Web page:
Curious about the newly-opened Compass Healthcare Clinic just west of the intersection of Pine and 26th, I talked earlier this week with health providers Cassie Gonzales and Alisha Ashley, both of whom are APRNs (Advanced Practice Registered Nurse) and CNPs (Certified Nurse Practitioner). The third health provider is Dr. Scott Exum, M.D. I was impressed. My mission: To see what they are doing to live up to the clinic’s slogan — “Changing the Direction of Healthcare.” Indeed they are.

Downs: What led you to open the Compass Healthcare clinic in Arkadelphia?
Gonzales: “First of all, some might think that we are trying to compete with our hospital and medical clinics; however, that is not the case. We are offering alternatives. Our healthcare in America is a growing struggle. We are in a $2.7 trillion deficit right now with healthcare and we need a way to come out of that. In the past before insurance companies came along, people paid cash for medical care. Yet when insurance companies came into existence, they began dictating the charge for service and the price for which providers were reimbursed, leaving the provider and the patient out of the decision-making process. Medicare and Medicaid, being government insurances, set the bar for those prices and reimbursements. Then all the privatized insurance companies followed suit.”
Downs: Do you primarily serve Medicaid patients?
Gonzales: “We serve a variety of both insured and uninsured patients here. We serve patients that are in need of healthcare no matter their status. Our goal is to cut out the red tape, all the paperwork that is involved with insurance and just serve from a provider-to-patient relationship where insurance does not dictate how we practice. Healthcare is more effective when it’s focused on patient outcome.”
Downs: Why is it better for the patient outcome?
Gonzales: “Because we have more time to focus on the patient. In an insurance situation, for example, if I think the patient needs Test A ordered, sometimes it takes hours to get pre-authorization. But we negotiate directly with the lab or diagnostic imaging centers where there is a cash-pay option for our patients, eliminating the insurance-directed healthcare system. Patients can pay with cash, credit, debit cards, savings accounts, any of those will work.”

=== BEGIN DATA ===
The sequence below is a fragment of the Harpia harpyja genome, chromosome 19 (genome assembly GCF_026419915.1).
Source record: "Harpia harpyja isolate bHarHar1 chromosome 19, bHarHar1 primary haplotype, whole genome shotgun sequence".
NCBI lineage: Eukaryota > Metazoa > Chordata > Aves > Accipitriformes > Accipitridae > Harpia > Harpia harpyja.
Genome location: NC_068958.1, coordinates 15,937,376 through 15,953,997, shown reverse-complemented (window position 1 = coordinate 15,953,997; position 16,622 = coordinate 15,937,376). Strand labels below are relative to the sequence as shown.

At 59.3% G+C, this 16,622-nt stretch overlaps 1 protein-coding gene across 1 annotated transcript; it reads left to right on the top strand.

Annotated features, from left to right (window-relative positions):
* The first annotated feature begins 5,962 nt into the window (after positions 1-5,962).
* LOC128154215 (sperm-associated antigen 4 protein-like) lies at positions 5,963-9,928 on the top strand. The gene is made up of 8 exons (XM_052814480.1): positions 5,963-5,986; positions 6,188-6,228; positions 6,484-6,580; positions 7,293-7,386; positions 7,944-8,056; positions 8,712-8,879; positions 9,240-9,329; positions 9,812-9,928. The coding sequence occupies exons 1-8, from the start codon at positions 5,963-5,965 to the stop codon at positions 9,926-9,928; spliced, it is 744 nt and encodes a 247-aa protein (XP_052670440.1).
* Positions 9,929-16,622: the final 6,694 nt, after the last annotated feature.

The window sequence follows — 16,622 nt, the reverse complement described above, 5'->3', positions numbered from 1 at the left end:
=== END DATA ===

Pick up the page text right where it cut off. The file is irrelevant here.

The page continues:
Downs: Who would be your most frequent patients?
Gonzales: “I think we focus first on the uninsured, then high-deductible patients such as teachers. My mom is a teacher in Gurdon. She has been there for years and has a $5,000 deductible plan because that’s the only thing she can afford for her and my dad. So going to a typical ‘cough-cold’ office visit at a clinic that accepts her Blue Cross-Blue Shield health insurance, she has to pay out-of-pocket the full cost of the $70-plus office visit. If during that office visit she has a ‘cold-plus’ — another medical condition such as hypertension — that automatically increases the office visit to $130 or more, not including lab or diagnostic tests.
“But when that high-deductible teacher comes here, she pays a $60 office visit.
“Most of our lab costs are between $5 and $10, and we bundle labs together so if someone needs an annual wellness exam, a blood count, kidney-liver functions and a cholesterol panel, we bundle all of that together and give the patient a discount because we can contract with the lab company at a cheaper price since insurance is out of the picture. So we pay the bill to the lab and the patient pays us the price that was set. All of our charges are on-line or in the clinic, so patients can know even before they come into the clinic how much the office visit is going to cost them. It’s as simple as that.
Downs: Why are those who chose the private option still going to the emergency room rather than doctor’s offices for health care?
Gonzales: “Patients are telling us that local clinics are not accepting new patients right now so they feel they have no other choice than to go to the ER. Yet, we are trying to eliminate overuse of the ERs with this clinic. We will see those patients in this clinic and will charge them a reasonable fee of $60.
Other services offered by the clinic include • Urgent Care: Not limited to, but includes minor injuries, sprains, muscle strain, cough /cold congestion, urinary tract infection. • Affordable Lab Work: Blood counts, glucose monitoring, cholesterol screening and allergy testing. A full-service lab that offers hundreds of lab tests • Sports/Work/Physicals • Skin Care - acne, sun damage, anti-aging, sensitive skin • Jane Iredale Medical Makeup • Laser Services • Botox • Massage Therapy.
Office hours: Monday - Friday 7 a.m. to 7 p.m. Saturday (seasonal) - 9. a.m. to 1 p.m; Basic prices: Office visit, $60; Frat /School Physical, $30; Flu vaccination, $25 • Telephone: 870-210-5043; website at “We are a direct payment clinic and do not accept any form of health insurance.”